All you saw in this country charge me to assure you of their humble service, and the ladies in particular, who look upon us as but plain country fellows since they saw you, and heard more civil things in a fortnight than they expect from the whole shire of us in an age. The trophy you bore away from one of them in your snuff-box will doubtless preserve her memory, and be a testimony of your approbation for ever.
As long as Mocha's happy tree shall grow,
So long her honours, name, and praise shall last. Cromwell, of course, contrasted favourably with the rural magnates of Berkshire, who appear, from Pope's description of them, to have been of the race of Addison's fox-hunter and Fielding's Squire Western. He writes to his town friend:
17 Even at this early period Pope seems to have applied for relief from headache to the steam of coffee, which he inhaled for this purpose throughout the whole of his life.
I assure you, I am looked upon in the neighbourhood for a very welldisposed person ; no great hunter indeed, but a great admirer of the noble sport, and only unhappy in my want of constitution for that, and drinking. They all say, 'tis pity I am so sickly, and I think ’tis pity they are so healthy. But I say nothing that may destroy their good opinion of me: I have not quoted one Latin author since I came down, but have learned without book a song of Mr. Thomas Durfey's, who is your only poet of tolerable reputation in this country. He makes all the merriment in our entertainments, and but for him, there would be so miserable a dearth of catches, that, I fear, they would put either the parson or me upon making some for 'em. Any man, of any quality, is heartily welcome to the best toping-table of our gentry, who can roar out some rhapsodies of his works: so that in the same manner as it was said of Homer to his detractors : What ! dares any man speak against him who has given 80 many men to eat ? (meaning the rhapsodists who lived by repeating his verses) thus may it be said of Mr. Durfey to his detractors : Dares any one despise him, who has made so many men drink. Alas, sir ! this is a glory which neither you nor I must ever pretend to. Neither you with your Ovid, nor I with my Statius, can amuse a board of justices and extraordinary 'squires, or gain one hum of approbation, or laugh of admiration. These things (they would say) are too studious, they may do well enough with such as love reading, but give us your ancient poet Mr. Durfey!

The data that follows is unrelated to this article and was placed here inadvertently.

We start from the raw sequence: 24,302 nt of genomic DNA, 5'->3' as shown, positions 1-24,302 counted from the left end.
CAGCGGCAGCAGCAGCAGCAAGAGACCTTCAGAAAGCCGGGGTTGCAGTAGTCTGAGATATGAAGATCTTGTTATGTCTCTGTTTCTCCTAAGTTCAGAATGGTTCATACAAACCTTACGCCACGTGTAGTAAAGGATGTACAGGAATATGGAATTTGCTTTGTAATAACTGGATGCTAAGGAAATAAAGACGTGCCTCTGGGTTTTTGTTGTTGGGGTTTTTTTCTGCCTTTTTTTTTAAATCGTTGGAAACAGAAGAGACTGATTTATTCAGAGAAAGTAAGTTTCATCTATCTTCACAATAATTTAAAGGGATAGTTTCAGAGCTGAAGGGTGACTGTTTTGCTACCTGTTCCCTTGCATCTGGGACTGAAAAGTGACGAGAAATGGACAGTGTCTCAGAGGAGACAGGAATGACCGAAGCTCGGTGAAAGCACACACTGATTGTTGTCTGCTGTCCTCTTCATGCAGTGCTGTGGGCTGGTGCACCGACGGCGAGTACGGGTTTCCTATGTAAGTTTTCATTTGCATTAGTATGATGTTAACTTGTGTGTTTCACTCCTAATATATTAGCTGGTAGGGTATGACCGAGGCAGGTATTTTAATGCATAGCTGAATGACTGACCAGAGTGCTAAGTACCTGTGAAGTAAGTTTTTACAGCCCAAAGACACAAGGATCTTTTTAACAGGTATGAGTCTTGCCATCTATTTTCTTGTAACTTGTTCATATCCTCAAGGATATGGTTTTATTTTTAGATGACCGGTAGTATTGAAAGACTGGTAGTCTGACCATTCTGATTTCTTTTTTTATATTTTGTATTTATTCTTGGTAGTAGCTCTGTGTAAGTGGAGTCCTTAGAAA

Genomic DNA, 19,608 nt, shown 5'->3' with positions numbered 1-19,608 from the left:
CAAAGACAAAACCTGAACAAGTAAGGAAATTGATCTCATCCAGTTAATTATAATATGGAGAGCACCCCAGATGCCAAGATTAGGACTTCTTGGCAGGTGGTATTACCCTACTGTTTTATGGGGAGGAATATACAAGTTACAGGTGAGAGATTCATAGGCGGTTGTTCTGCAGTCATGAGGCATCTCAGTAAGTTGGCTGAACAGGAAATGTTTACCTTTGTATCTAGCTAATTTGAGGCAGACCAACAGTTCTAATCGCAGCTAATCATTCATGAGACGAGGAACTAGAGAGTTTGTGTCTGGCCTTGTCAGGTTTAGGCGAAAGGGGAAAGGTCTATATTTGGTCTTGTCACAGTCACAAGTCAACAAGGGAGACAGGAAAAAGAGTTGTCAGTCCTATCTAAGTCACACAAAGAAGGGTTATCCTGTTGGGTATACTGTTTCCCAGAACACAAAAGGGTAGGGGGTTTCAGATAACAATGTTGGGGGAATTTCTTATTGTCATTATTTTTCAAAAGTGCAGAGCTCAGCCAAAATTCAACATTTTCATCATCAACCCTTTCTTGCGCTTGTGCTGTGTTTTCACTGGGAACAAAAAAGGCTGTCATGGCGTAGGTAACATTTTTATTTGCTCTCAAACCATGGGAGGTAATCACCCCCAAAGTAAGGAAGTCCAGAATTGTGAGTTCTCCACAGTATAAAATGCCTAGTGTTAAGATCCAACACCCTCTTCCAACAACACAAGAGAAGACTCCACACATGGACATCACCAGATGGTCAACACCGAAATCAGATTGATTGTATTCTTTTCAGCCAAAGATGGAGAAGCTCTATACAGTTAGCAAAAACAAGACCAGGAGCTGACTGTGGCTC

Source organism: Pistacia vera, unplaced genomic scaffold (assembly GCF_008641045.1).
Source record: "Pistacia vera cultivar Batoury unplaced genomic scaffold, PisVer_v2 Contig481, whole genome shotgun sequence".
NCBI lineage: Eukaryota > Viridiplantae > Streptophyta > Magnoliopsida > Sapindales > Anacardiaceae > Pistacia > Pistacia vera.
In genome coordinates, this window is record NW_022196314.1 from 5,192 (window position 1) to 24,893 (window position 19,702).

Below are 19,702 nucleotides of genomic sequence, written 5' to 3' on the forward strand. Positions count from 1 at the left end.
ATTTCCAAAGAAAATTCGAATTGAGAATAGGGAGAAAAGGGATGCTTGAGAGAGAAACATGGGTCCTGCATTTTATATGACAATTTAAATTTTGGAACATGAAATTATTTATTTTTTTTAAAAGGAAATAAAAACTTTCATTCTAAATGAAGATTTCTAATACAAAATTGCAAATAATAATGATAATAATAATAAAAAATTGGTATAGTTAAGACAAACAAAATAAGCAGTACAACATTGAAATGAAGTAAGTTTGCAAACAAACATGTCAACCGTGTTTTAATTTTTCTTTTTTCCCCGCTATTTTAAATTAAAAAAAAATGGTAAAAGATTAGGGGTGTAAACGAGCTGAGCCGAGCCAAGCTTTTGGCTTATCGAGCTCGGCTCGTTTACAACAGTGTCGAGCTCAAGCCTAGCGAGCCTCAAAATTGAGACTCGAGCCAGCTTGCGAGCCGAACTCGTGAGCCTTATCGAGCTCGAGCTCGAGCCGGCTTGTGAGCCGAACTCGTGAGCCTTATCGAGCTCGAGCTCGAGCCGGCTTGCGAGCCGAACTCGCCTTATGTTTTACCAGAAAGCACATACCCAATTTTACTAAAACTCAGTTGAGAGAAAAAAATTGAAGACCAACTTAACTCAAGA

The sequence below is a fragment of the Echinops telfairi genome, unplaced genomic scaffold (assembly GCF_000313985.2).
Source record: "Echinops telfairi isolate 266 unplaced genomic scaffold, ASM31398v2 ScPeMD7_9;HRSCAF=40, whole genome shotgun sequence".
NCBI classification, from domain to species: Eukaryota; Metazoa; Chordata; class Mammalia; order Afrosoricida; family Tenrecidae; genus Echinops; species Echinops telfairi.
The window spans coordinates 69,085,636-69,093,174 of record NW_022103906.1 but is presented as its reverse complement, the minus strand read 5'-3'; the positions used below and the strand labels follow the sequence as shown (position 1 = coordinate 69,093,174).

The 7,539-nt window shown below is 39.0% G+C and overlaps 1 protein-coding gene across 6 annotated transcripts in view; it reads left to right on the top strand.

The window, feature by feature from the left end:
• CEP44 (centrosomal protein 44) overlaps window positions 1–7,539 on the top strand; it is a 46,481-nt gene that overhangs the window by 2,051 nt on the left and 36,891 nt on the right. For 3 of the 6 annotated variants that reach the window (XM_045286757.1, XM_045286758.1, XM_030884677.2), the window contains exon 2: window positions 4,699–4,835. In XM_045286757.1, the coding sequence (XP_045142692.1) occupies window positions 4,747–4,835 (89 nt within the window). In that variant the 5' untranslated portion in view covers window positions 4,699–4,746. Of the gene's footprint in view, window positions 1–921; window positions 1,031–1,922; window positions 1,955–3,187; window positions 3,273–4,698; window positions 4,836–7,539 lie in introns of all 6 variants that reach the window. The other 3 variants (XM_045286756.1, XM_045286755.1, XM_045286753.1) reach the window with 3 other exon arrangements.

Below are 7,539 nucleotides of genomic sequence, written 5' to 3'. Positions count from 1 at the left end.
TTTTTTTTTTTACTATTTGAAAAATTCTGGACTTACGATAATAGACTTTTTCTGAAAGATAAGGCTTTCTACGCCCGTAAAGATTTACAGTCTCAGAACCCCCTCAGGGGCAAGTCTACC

This is a caricature in the style of the “men upon town,” though the difficulty of communication at that time, owing to bad roads and the want of public conveyances, checked the intercourse between different classes, and helped to give an air of strong rusticity to the character of the country gentlemen. Pope's Berkshire friends did not, it appears, even read the Spectator. As to Tom Durfey's catches, they possess a good deal of farcical humour and broad mirth, but they contain still more ribaldry and licentiousness. Durfey used to go with a fishing party every summer to Wiltshire, and would probably spend a night by the way with his roystering admirers in the Forest.18 There was much real
18 By long experience Durfey may, no doubt,
Ensnare a gudgeon or sometimes a trout ;
Fenton's Ep. to Lambard. Thomson the poet being told that Glover, the author of Leonidas, medi